"And her words were a comfort at first, but then, without my noticing
what was happening, her comfort became an irritant that made me resolve to
do that four-dollar job, even if it killed me. In the fever of my resolve, I
could see myself expiring on her lawn, with the Countess leaning over me,
handing me the four dollars with a tear in her eye, begging my forgiveness
for having thought I couldn't do it.
"It was in the middle of such a fever, one Thursday night when I was
trying to forget the day's defeat and get some sleep, that the truth hit me
so hard that I sat upright, half choking in my excitement. It was the
five-dollar job I had to do, not the four-dollar one! I had to do the job
that no one could do because it was impossible.
"I was well acquainted with the difficulties ahead. I had the problem,
for example, of doing something about the worm mounds in the lawn. The
Countess might not even have noticed them yet, they were so small; but in my
bare feet I knew about them and I had to do something about them. And I
could go on trimming the garden edges with shears, but I knew that a
five-dollar lawn demanded that I line up each edge exactly with a yard stick
and then trim it precisely with the edger. And there were other problems
that only I and my bare feet knew about.
"I started the next Thursday by ironing out the worm mounds with a
heavy roller. After two hours of that I was ready to give up for the day.
Nine o'clock in the morning, and my will was already gone! It was only by
accident that I discovered how to regain it. Sitting under a walnut tree for
a few minutes after finishing the rolling, I fell asleep. When I woke up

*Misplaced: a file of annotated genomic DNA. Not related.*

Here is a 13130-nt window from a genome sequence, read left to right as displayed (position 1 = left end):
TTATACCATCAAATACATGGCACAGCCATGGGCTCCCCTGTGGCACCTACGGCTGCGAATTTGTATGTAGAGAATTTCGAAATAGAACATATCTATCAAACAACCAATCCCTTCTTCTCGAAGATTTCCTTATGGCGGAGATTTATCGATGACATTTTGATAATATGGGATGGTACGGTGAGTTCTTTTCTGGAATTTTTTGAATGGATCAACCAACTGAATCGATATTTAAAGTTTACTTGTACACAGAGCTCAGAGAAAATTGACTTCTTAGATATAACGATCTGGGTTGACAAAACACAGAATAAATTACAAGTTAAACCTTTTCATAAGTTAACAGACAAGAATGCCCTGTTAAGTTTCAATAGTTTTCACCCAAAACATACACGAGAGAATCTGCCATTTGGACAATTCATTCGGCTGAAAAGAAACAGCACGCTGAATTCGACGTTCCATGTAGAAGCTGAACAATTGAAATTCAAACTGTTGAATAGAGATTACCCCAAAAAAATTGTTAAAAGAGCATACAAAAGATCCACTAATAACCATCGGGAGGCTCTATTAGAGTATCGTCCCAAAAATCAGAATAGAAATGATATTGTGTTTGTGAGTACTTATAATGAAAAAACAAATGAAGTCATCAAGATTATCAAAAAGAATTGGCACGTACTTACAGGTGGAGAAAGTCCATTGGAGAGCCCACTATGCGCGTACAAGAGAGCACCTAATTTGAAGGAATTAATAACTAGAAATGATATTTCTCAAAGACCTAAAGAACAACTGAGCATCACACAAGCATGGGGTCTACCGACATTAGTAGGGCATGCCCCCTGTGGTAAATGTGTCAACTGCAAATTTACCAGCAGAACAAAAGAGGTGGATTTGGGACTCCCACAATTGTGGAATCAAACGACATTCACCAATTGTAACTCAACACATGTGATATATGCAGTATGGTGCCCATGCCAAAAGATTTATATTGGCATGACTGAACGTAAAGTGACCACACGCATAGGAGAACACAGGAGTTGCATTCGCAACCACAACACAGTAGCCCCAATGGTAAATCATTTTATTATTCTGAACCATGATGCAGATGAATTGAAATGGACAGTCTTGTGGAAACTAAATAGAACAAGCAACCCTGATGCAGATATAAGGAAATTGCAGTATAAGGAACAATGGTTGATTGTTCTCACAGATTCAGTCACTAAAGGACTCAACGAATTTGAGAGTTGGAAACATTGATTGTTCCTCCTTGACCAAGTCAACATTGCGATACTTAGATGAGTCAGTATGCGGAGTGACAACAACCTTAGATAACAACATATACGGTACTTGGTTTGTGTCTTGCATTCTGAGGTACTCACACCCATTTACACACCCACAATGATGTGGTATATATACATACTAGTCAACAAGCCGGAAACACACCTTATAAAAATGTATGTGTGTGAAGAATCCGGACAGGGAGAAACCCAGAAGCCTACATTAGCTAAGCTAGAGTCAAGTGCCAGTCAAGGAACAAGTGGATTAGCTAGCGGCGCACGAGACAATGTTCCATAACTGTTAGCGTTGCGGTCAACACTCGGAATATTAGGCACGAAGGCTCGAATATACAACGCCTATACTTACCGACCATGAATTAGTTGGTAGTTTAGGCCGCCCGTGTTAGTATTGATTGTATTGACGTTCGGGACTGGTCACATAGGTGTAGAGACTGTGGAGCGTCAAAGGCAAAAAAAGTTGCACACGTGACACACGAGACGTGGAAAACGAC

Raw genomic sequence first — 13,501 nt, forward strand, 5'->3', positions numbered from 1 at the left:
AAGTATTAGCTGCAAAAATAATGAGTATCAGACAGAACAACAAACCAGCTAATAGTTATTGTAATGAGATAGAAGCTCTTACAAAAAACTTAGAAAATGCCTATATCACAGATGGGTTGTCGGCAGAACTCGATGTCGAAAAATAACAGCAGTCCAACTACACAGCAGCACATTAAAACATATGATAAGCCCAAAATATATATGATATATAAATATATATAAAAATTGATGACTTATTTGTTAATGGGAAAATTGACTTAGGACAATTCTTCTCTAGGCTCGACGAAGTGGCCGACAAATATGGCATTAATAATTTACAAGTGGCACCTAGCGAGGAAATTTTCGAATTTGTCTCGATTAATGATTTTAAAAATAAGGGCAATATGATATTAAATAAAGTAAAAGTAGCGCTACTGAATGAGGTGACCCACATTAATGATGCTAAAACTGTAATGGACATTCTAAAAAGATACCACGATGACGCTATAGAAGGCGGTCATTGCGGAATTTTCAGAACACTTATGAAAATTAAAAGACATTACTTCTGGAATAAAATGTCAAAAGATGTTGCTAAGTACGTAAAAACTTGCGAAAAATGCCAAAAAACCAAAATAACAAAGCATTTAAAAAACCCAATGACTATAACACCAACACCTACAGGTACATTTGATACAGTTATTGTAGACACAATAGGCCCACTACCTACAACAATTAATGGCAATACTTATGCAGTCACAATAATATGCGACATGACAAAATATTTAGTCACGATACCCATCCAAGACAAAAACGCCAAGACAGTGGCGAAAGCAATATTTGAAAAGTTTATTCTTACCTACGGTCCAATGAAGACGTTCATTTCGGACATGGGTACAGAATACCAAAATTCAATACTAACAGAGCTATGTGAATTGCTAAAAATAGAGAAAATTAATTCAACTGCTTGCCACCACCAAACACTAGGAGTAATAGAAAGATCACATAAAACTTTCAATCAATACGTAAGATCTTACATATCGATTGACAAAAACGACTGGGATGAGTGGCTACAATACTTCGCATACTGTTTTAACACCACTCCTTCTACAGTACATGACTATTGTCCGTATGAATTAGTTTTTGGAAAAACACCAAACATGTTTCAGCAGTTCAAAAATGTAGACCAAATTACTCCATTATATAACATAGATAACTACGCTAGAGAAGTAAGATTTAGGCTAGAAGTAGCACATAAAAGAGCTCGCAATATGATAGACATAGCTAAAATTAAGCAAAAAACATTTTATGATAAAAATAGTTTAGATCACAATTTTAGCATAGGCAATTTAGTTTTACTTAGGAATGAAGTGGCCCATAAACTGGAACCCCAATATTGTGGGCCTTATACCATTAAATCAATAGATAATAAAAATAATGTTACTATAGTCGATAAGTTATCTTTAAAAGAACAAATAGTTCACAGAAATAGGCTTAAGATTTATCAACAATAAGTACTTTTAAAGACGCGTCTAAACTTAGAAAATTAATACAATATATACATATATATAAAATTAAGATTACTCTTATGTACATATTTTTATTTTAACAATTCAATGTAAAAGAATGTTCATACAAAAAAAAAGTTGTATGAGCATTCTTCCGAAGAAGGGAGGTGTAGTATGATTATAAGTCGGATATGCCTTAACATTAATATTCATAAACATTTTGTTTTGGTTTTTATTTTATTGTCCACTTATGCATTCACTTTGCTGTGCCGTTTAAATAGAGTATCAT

minutes later, the lawn looked so good and felt so good under my feet, I was
anxious to get on with the job.
"I followed this secret for the rest of the day, dozing for a few
minutes every hour to regain my perspective and replenish my strength.
Between naps, I mowed four times, two times lengthwise, two times across,
until the lawn looked like a green velvet checkerboard. Then I dug around
every tree, crumbling the big clods and smoothing the soil with my hands,
then finished with the edger, meticulously lining up each stroke so that the
effect would be perfectly symmetrical. And I carefully trimmed the grass
between the flagstones of the front walk. The shears wore my fingers raw,
but the walk never looked better.
"Finally about eight o'clock that evening it was all completed. I was
so proud I didn't even feel tired when I went up to her door.
"'Well, what is it today?' she asked.
"'Five dollars,' I said, trying for a little calm and sophistication.
"'Five dollars? You mean four dollars, don't you? I told you that a
five-dollar lawn job isn't possible.'
"'Yes it is. I just did it.'
"'Well, young man, the first five-dollar lawn in history certainly
deserves some looking around.'
"We walked about the lawn together in the light of evening, and even I
was quite overcome by the impossibility of what I had done.
"'Young man, she said, putting her hand on my shoulder, 'what on earth
made you do such a crazy, wonderful thing?'
"I didn't know why, but even if I had, I could not have explained it in
the excitement of hearing that I had done it.
"'I think I know,' she continued, 'how you felt when this idea first
came to you of caring for a lawn that I told you was impossible. It made you
very happy when it first came, then a little frightened. Am I right?'
"She could see she was right by the startled look on my face.
"'I know how you felt, because the same thing happens to almost
everyone. They feel this sudden burst in them of wanting to do some great
thing. They feel a wonderful happiness but then it passes because they have
said, "No, I can't do that. It's impossible." Whenever something in you
says, "It's impossible," remember to take a careful look and see if it isn't
really God asking you to grow an inch, or a foot, or a mile, that you may
come to a fuller life.'
"Since that time, some 25 years ago, when I have felt myself at an end
with nothing before me, suddenly, with the appearance of that word,
'impossible,' I have experienced the unexpected lift, the leap inside me,
and known that the only possible way lay through the very middle of
(Richard Thurman, "The Countess and the Impossible," Reader's Digest, June 1958.)